HSBC Life Assurance (Malta) Ltd Sustainable Finance Disclosure Regulation (SFDR)
HSBC Life Assurance (Malta) Ltd, (hereafter to be referred to as ‘HSBC Life’)
In accordance with SFDR, HSBC Life as manufacturer of insurance-based investment products (IBIPs) is required to provide disclosures on how they consider sustainability risks and the impact of Environmental (E), Social (S) and Corporate Governance (G) matters in their investment decision making process and remuneration policies.
A. Sustainability risks in investment decisions
HSBC Life adopts a global Sustainability Policy to ensure that sustainability risks are considered across our products, investments and day to day operations.
Where HSBC Life is directly involved in the investment-decision making process, sustainability risks are considered as part of the financial analysis and for certain investments evaluate the associated impact(s). In addition, where HSBC Life can exercise discretion on the asset portfolio, restrictions may be imposed on the investment in the form of a prohibited investment list. In other words, HSBC Life will be prohibited to make any new investments in securities of companies or assets which are included in the Prohibited Investment List.
Where HSBC Life is not directly involved in the investment-decision making process-as this is done via the asset manager, HSBC Life seeks to primarily engage and work with those asset managers which are Principles for Responsible Investment (PRI) signatories and/or others who have sustainability integration and investment stewardship practices in place. These asset managers need to be able to demonstrate to HSBC Life the adoption and implementation of sustainability principles.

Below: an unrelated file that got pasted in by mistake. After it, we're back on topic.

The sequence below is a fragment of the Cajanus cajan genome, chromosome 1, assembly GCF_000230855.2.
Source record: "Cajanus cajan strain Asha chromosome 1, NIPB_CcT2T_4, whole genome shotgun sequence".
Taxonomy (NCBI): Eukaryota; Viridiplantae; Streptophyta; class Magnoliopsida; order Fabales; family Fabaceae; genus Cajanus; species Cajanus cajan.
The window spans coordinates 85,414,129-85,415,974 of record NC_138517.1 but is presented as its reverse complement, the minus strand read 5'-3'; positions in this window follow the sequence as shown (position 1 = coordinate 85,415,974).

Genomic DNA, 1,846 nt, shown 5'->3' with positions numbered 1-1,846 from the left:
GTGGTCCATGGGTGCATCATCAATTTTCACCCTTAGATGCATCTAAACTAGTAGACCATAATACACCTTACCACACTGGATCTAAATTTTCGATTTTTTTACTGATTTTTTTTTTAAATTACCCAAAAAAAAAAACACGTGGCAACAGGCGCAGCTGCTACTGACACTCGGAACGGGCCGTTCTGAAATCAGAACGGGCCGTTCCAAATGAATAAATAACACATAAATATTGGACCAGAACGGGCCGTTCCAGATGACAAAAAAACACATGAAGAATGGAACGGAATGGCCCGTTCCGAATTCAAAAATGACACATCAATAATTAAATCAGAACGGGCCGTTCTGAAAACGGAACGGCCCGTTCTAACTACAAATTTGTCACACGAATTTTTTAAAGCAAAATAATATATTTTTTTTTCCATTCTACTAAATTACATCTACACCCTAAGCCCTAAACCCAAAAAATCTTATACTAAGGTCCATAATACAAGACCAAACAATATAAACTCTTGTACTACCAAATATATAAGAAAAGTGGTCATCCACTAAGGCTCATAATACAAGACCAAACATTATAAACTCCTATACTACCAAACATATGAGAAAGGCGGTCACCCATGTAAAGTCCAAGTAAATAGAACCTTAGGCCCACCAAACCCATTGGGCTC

B. Impacts of investment decisions on ESG matters
Sustainability standards and principles are set in our Sustainability Policy as well as in our product governance and approval process. This means our standards and principles consider the principal adverse impacts of investment decisions by taking account of Environmental, Social and Corporate Governance (ESG) factors. The Sustainability Policy sets out restrictions that prohibit investment in securities of companies or governments that do not meet our sustainability standards. We consider the appraisal and assessment of such aspects as key components for pre-investment analysis. As part of the due diligence process, where analysis highlights inadequate practices against the asset managers’ own sustainability standards, the risk and potential impact of those inadequacies are considered and where appropriate relevant actions are taken.
HSBC Life has due diligence processes in place with respect to the asset managers it engages and works with. As part of this due diligence process, the sustainability risks of the product as well as the asset managers’ own sustainability standards and practices form part of such review. Where, as part of this review, poor sustainability practices, ratings or governance is identified; an escalation process is triggered by the asset manager to further assess the findings and take the necessary actions which could include, where appropriate, engagement with the investee company.
As regards shareholder engagement, the details of this can be found on our Insurance Forms page under the General Information section.
In order to bring in more positive climate and societal impact, HSBC Group has also been actively looking for investment opportunities that support the United Nations Sustainable Development Goals (UN SDGs) and the Paris Agreement.
As part of HSBC Group, HSBC Life has committed to the United Nations Environment Programme’s Principles of Sustainable Insurance (PSI) and provides progress updates in our annual report which is published on our ESG Reporting and Policies page and the UN Environment Programme’s Finance Initiative external website.
C. Sustainability risks in remuneration policies
Information on how our remuneration policy is consistent with the integration of sustainability risks can be found on our investor relations page.
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